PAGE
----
Another arument is to simply read the specs. IS systems are rated in "stops". That is the number of EVs that you can shot below the 1/(focal length) rule.
     
  19. SLC Flyfishing Suspended

    SLC Flyfishing

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    #19
    OK, admittedly I've only shot with a max focal length of 300 mm. But I've not seen a problem with sharpness so far as long as I use good technique and have the SR feature activated. Without the SR feature it's very difficult at less than 1/300 sec. But I've been able to shoot at 1/60 at 300 mm pretty reliably with SR, and there are published reports of testers of the K10D being able to get a consistent 3.5 stops advantage. The most I've heard from in lens IS is 4 stops to 4.5 stops (maybe there's an account of more somewhere). I'd say that they're relatively even and when cost is considered, I think in body SR has the advantage. Time will tell I suppose.

    Also, I've been operating under the assumption that in lens IS is still around because it's a film era technology. It came about before digital and it would be impossible (if not impractical) to try and move the film inside the camera the same way that sensor shift SR does. I imagine that Canon and Nikon had a large installed base of IS and VR shooters when it came time to go digital and they didn't want to alienate that group who had already paid a premium (some of them many times over) for lens based IS systems. Believe me, from what I gather from the message boards I frequent, the Canon and Nikon name are one of main things keeping them with such a large lead in sales. Many newcomers to DSLR's come in expecting Canon and Nikon entry level DSLR's to have body based shake reduction like Sony Pentax and Olympus do; at least on the message boards I frequent.

    Also I don't buy the argument that the sensor can only be moved so fast as an advantage of lens based implementations. Would I be incorrect in assuming that in the long lenses you mention to benefit the most from lens based IS the lens elements that have to be moved during IS operation would be more massive than a sensor. And would I also be incorrect in assuming that the mechanisms to move a lens element would be at least largely similar to the mechanisms that move the sensor in a body based camera?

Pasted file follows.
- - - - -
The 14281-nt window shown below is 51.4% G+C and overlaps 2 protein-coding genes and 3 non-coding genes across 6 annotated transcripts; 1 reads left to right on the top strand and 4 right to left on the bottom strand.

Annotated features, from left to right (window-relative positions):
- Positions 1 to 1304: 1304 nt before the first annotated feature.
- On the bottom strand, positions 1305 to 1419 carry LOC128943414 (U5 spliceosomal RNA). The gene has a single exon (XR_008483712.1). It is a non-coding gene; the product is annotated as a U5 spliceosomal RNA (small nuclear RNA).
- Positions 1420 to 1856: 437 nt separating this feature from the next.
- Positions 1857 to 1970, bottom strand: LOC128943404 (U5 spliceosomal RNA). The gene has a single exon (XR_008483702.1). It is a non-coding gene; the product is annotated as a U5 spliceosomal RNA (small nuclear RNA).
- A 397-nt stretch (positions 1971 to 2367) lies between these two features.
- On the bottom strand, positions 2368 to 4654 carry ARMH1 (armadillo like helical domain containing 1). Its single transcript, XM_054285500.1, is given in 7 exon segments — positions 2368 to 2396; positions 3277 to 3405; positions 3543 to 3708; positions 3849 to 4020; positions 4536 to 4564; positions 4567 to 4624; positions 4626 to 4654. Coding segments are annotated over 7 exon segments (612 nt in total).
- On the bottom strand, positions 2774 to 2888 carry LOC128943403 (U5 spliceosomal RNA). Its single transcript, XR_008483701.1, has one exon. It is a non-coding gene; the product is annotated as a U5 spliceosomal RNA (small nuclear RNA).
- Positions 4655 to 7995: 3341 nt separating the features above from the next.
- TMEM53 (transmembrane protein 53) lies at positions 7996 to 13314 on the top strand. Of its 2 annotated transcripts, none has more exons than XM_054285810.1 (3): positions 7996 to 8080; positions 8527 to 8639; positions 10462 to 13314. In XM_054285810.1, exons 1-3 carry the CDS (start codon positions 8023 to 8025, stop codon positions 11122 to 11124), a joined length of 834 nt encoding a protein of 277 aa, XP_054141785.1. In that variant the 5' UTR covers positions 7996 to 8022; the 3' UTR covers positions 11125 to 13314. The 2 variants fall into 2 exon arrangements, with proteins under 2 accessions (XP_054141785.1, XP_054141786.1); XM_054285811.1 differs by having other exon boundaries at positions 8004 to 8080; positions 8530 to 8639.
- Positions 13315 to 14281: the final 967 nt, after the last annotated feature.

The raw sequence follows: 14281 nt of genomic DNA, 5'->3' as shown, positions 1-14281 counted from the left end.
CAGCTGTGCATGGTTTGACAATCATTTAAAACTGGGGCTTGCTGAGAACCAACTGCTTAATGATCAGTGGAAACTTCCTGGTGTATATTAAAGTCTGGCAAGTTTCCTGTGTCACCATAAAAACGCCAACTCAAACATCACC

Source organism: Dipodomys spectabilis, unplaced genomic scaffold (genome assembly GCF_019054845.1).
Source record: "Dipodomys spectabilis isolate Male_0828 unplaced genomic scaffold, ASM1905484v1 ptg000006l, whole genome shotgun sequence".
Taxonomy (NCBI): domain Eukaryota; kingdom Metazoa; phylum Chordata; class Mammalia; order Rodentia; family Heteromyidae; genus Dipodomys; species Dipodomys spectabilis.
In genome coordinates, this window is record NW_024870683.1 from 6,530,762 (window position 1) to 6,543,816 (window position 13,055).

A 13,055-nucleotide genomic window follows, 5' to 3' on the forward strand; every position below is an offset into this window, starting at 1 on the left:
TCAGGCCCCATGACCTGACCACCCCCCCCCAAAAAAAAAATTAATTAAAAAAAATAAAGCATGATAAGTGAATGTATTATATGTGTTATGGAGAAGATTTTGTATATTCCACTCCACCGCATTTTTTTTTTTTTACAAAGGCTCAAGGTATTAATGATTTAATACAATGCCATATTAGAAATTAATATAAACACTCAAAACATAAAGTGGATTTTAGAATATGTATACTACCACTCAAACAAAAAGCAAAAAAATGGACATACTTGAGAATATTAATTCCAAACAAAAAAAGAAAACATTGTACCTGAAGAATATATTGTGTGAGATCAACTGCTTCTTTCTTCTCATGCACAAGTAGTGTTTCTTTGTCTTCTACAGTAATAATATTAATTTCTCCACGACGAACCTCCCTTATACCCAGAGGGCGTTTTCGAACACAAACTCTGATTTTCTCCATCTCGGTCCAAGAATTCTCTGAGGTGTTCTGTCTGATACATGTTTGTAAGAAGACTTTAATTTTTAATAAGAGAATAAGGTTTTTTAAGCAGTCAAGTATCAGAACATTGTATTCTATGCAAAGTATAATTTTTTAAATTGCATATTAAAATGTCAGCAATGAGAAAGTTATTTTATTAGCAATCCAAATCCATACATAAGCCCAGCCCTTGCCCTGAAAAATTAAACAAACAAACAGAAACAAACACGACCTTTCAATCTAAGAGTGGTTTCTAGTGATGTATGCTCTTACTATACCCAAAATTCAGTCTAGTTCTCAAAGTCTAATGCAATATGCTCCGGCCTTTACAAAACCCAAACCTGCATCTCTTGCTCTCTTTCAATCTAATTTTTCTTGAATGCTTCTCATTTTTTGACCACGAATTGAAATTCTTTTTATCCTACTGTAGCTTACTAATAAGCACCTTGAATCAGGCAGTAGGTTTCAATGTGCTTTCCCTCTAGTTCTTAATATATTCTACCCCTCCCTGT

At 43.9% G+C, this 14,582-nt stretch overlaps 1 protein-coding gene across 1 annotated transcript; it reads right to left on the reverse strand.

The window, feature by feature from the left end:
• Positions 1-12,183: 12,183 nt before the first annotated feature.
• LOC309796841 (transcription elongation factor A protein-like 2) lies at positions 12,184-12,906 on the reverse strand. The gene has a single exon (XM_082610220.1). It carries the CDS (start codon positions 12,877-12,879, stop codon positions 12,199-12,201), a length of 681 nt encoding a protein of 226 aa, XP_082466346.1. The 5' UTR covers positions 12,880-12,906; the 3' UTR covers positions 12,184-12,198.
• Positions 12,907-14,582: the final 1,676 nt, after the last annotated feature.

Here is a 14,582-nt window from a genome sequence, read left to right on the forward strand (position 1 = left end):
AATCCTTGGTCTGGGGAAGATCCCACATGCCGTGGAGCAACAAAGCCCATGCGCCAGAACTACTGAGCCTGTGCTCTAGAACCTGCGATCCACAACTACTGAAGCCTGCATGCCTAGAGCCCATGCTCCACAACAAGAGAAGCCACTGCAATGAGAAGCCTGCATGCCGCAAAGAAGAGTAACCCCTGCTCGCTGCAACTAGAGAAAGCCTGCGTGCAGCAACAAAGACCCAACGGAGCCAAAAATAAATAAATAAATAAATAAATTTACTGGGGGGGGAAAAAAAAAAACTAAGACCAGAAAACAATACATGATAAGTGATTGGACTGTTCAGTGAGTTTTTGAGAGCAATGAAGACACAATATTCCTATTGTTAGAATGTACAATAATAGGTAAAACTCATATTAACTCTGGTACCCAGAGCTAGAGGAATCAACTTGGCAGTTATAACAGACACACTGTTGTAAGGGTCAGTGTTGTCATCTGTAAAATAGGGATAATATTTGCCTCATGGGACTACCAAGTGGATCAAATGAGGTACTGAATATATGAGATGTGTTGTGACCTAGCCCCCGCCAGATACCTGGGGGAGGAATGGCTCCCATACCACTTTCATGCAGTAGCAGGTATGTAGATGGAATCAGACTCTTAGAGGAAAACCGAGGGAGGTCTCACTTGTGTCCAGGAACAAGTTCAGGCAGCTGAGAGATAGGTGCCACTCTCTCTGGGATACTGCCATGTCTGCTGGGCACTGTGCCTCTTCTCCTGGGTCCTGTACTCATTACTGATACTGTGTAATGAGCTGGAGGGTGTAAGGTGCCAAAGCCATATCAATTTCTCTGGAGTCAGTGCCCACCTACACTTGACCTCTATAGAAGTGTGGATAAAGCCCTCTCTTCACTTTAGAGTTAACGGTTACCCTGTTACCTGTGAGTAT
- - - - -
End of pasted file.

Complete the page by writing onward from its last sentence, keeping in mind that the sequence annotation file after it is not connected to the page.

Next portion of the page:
Again, I'm just wondering and I suppose I should do some good reading into the subject.
     
  20. MadDoc thread starter macrumors 6502

    MadDoc

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    UK
    #20
    Hi guys,

    Just an update. In the end I settled for the Nikon D60 kit with an 18-55mm and 55-200mm lens. I've taken around 400 shots so far with it and am really pleased with my choice.

    Thanks again for everyone's advice.

    MadDoc,
     
  21. disdat macrumors regular

    disdat

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    New England USA
    #21
    Oh that is wonderful!!! Have fun with the new toy!!! I hope you really enjoy it!
     
  22. compuwar macrumors 601

    compuwar

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    Location:
    Northern/Central VA
    #22
    A stop is a significant amount (half/double) of light, and often the difference between making the shot and not, or getting a shutter speed that freezes subject movement or not. It's like saying a 300/4 and a 300/2.8 are relatively even when cost is considered. If you need the 2.8, no amount of cost difference is going to get you the shot. I've yet to see a full 3.5 stops on a long lens from an independent test group though.

    Frankly, if you're hand-holding at 300mm, you're not getting the sharpest shot you can anyway, and as you go longer stabilization is more useful for panning shots where you have the luxury of a relatively low shutter speed.

    Nope, it's still there because at the long end it makes more of a difference, and if you look at how the 200-400, 300, 400, 500 and 600 stabilized lenses are selling, you'll see that it's the right answer for that part of the market. I've seen early tests where stabilization didn't win over a tripod when results were gotten through stringent testing, so the predicate that stabilization is always better isn't one that I necessarily buy into anyway. What are the failure modes for in-body stabilization? If they can be "sensor is out of plane of focus" then there are some folks who'll prefer in-lens stabilization anyway.

    Frankly, newcomers aren't the reason for in-lens stabilization. While C/N are adding it to downmarket lenses to appease the larger market share such users represent, the real value is at the telephoto end where in-body stabilization just doesn't perform as well. While either may elect to add that checkbox to their bodies, it's not exactly like sales are hurting because of it- if one of the also-rans ever comes up with more than ~5% of the market, it might be a major issue- but so long as the market is growing and they're growing market share, I think it's not so much of an issue. Besides, all the others are feature-equivalent and I still don't see any of them with anywhere near an equivalent long lens line-up.

    Probably not a bad idea.